CCAPP Seminar - Omar Contigiani (Leiden) and Kathryn Neugent (Washington)

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December 1, 2020
11:30AM - 12:30PM
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Zoom Virtual Seminar

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Add to Calendar 2020-12-01 11:30:00 2020-12-01 12:30:00 CCAPP Seminar - Omar Contigiani (Leiden) and Kathryn Neugent (Washington) Omar Contigiani (Leiden Observatory and Lorentz Institute for Theoretical Physics) The outskirts of accreting dark matter halos exhibit a sudden drop in density delimiting their virialized region. After describing the physics shaping this feature and how it is measured, I will discuss some of its applications. In particular, I will examine its connection to the cosmic web and how it can be used to constrain dark sector models.   Kathryn Neugent (Lowell Observatory, Washington) The Binary Fraction of Red Supergiants in the Local Group Galaxies The binary fraction of massive main-sequence OB stars is thought to be as high as 70% or greater. However, until recently, only around a dozen binary red supergiants (RSGs) had been identified, despite the fact that these stars are the evolved descendants of a large portion of OB stars. My research focuses on searching for these "missing" binary RSGs. As dictated by stellar evolution, binary RSGs will likely have B-type companions and such systems will have unique photometric signatures due to the shape of their spectral energy distributions. After observing candidate RSG+B star binaries spectroscopically in the Local Group galaxies of M31, M33 and the Magellanic Clouds, we've discovered over 250 new systems. In this talk I'll discuss how these results have allowed us to place constraints on the binary fraction of RSGs as a function of metallicity and the greater impacts this has on our understanding of massive star evolution, supernovae populations, and the creation of gravitational wave events. Zoom Virtual Seminar Center for Cosmology and AstroParticle Physics (CCAPP) ccapp@osu.edu America/New_York public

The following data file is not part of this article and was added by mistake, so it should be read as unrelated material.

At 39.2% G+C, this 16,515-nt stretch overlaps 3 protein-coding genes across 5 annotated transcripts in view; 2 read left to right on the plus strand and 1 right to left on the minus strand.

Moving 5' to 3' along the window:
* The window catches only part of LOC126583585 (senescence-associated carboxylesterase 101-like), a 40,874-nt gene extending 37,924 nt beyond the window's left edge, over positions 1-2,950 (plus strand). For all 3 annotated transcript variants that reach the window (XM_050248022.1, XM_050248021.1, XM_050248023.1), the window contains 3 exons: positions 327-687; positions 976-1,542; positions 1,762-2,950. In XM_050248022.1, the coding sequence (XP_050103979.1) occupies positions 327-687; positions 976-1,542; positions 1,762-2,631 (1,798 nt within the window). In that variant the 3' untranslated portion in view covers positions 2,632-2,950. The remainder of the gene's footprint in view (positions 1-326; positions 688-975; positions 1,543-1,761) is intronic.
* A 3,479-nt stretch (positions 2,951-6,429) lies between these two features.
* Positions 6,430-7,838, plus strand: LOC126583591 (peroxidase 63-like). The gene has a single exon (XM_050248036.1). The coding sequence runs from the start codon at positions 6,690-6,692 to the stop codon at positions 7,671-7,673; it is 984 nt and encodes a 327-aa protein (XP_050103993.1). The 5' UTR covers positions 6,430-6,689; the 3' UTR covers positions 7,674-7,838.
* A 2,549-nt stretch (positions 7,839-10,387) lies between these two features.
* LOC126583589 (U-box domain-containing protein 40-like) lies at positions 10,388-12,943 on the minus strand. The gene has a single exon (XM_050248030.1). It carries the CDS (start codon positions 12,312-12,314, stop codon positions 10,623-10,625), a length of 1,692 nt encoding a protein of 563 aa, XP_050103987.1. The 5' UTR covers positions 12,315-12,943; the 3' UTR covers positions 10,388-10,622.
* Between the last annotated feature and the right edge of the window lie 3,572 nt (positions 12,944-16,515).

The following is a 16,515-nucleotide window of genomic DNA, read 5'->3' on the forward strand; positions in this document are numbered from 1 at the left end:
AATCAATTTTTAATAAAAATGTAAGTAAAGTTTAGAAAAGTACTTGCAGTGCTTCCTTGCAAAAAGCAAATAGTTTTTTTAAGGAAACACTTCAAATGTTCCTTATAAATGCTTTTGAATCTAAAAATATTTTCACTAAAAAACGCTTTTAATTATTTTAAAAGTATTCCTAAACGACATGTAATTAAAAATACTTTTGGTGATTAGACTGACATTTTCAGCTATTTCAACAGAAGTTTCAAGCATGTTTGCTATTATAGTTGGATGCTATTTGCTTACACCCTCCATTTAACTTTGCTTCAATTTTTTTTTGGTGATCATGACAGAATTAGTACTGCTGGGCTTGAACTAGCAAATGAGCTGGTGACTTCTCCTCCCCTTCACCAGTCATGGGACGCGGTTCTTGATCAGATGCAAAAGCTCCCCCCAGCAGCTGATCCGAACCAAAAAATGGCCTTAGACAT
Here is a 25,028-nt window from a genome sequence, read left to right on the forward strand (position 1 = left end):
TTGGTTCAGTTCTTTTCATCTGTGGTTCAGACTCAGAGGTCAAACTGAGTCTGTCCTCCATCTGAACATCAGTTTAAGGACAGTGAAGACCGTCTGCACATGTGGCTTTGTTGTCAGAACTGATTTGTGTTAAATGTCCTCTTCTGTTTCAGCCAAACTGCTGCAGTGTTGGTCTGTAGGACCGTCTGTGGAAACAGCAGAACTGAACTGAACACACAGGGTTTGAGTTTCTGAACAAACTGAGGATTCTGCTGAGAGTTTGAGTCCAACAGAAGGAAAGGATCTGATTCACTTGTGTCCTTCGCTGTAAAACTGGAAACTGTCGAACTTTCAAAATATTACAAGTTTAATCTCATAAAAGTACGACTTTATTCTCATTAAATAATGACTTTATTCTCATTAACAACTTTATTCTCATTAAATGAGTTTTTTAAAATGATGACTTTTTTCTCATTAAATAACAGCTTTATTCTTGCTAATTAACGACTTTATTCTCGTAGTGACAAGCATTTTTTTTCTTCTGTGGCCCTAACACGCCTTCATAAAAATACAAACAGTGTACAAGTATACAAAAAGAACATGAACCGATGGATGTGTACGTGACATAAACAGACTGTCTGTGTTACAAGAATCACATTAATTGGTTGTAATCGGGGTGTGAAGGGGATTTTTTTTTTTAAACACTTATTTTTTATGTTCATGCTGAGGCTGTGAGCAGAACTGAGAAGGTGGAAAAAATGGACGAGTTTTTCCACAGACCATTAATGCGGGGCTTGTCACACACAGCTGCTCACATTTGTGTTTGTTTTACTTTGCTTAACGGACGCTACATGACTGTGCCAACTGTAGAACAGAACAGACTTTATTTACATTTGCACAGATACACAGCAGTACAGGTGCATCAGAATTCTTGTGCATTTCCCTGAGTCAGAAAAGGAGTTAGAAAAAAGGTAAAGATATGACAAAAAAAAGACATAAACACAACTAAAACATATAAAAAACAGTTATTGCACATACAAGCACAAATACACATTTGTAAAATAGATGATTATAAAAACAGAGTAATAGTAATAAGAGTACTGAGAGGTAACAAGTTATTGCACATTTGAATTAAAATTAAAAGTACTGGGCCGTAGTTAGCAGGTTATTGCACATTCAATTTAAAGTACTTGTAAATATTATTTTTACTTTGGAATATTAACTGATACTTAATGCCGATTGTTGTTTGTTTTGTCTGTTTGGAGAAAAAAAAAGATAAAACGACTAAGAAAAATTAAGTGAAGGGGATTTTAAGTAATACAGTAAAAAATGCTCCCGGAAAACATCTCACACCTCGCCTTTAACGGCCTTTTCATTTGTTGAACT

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Omar Contigiani (Leiden Observatory and Lorentz Institute for Theoretical Physics)

The outskirts of accreting dark matter halos exhibit a sudden drop in density delimiting their virialized region. After describing the physics shaping this feature and how it is measured, I will discuss some of its applications. In particular, I will examine its connection to the cosmic web and how it can be used to constrain dark sector models.

 

Kathryn Neugent (Lowell Observatory, Washington)

The Binary Fraction of Red Supergiants in the Local Group Galaxies

The binary fraction of massive main-sequence OB stars is thought to be as high as 70% or greater. However, until recently, only around a dozen binary red supergiants (RSGs) had been identified, despite the fact that these stars are the evolved descendants of a large portion of OB stars. My research focuses on searching for these "missing" binary RSGs. As dictated by stellar evolution, binary RSGs will likely have B-type companions and such systems will have unique photometric signatures due to the shape of their spectral energy distributions. After observing candidate RSG+B star binaries spectroscopically in the Local Group galaxies of M31, M33 and the Magellanic Clouds, we've discovered over 250 new systems. In this talk I'll discuss how these results have allowed us to place constraints on the binary fraction of RSGs as a function of metallicity and the greater impacts this has on our understanding of massive star evolution, supernovae populations, and the creation of gravitational wave events.

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